Aroldis Chapman, Cuba, and How Politics Can Change Baseball

Billy DeCostaCorrespondent IJuly 2, 2009

SAN DIEGO - MARCH 15: Aroldis Chapman #52 of team Cuba pitches against team Japan during the 2009 World Baseball Classic Round 2 Pool 1 match on March 15, 2009 at Petco Park in San Diego, California.  (Photo by Donald Miralle/Getty Images)

Baseball junkies are rejoicing after hearing news that Cuban super-prospect Aroldis Chapman has defected from the Cuban National Team and is planning to play in the Unites States.

Chapman, who's only 21, is a left-handed fireballer who can hit 100-plus on the gun and some say has above-average secondary stuff.

Chapman will be one of the most coveted free agents in the upcoming offseason.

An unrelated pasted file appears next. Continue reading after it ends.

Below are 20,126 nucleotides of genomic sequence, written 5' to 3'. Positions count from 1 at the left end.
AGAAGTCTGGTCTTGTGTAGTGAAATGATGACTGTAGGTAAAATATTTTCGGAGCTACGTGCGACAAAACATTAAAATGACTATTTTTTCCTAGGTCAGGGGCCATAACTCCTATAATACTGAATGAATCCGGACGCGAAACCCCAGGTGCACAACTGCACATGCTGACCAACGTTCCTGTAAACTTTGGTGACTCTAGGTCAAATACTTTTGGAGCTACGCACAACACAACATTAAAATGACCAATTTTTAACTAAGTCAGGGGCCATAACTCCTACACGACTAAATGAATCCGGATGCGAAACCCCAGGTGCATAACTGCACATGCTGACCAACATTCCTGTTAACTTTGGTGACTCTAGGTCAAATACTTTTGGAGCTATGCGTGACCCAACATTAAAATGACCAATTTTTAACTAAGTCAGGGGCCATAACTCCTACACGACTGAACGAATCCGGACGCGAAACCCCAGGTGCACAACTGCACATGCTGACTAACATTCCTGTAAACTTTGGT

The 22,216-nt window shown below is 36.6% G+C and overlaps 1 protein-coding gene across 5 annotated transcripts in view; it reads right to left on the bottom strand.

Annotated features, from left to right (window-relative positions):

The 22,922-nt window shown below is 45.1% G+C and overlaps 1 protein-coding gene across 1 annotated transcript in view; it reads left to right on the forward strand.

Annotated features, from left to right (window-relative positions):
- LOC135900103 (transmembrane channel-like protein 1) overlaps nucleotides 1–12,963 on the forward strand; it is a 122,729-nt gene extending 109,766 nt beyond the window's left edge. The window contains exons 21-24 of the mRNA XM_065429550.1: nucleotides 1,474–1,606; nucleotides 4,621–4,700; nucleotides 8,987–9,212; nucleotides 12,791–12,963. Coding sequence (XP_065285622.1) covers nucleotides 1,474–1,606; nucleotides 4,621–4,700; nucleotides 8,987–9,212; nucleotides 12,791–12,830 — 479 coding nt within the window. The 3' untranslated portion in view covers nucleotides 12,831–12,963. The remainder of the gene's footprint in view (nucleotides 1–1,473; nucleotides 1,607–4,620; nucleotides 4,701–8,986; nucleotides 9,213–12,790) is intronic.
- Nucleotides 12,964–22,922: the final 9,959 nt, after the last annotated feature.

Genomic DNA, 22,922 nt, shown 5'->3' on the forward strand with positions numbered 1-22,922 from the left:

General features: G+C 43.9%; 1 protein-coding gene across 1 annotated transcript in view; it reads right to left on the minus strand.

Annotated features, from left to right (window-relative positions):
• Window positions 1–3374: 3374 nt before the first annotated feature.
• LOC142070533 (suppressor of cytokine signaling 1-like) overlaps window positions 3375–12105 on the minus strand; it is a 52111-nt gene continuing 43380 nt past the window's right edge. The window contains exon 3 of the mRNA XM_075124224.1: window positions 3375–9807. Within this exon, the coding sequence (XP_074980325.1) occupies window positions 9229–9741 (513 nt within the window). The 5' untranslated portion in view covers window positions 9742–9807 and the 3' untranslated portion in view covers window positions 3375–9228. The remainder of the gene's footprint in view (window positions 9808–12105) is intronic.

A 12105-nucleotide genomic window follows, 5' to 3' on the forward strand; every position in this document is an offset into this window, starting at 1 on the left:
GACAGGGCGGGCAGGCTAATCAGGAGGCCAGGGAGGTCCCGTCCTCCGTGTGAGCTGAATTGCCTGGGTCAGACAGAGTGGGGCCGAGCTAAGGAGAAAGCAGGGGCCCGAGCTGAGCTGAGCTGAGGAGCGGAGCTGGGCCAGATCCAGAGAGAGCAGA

But, that got me thinking.

See, Cuba produces some of the world's most talented baseball players, yet, because of our relationship with the island, we never see their talent.

However, since President Obama was elected, clear steps have been taken to warm relations between the U.S. and Cuba.

If these steps do eventually progress to the point (and that could take some time) where Cuban players are free to sign with MLB clubs, the landscape of baseball would change forever.

Think about it.

Cuban children grow up on baseball. The country is a major player in all international competition. A flood of new talent coming into the major leagues, as politics intersect sports, would be great for Major League Baseball.

We've seen how much Dominican players and Latino players have impacted today's game.

Raising the talent level of the entire league can only benefit every team.

The ramifications from hundreds of new free agents (that haven't had the chance for much scouting) flooding the markets could be rough at first.

But, after the system is established, a flock of Cuban talent will only benefit baseball in the long run.

Today, we can gleam over Chapman.

But someday it will happen, and baseball better be ready for it.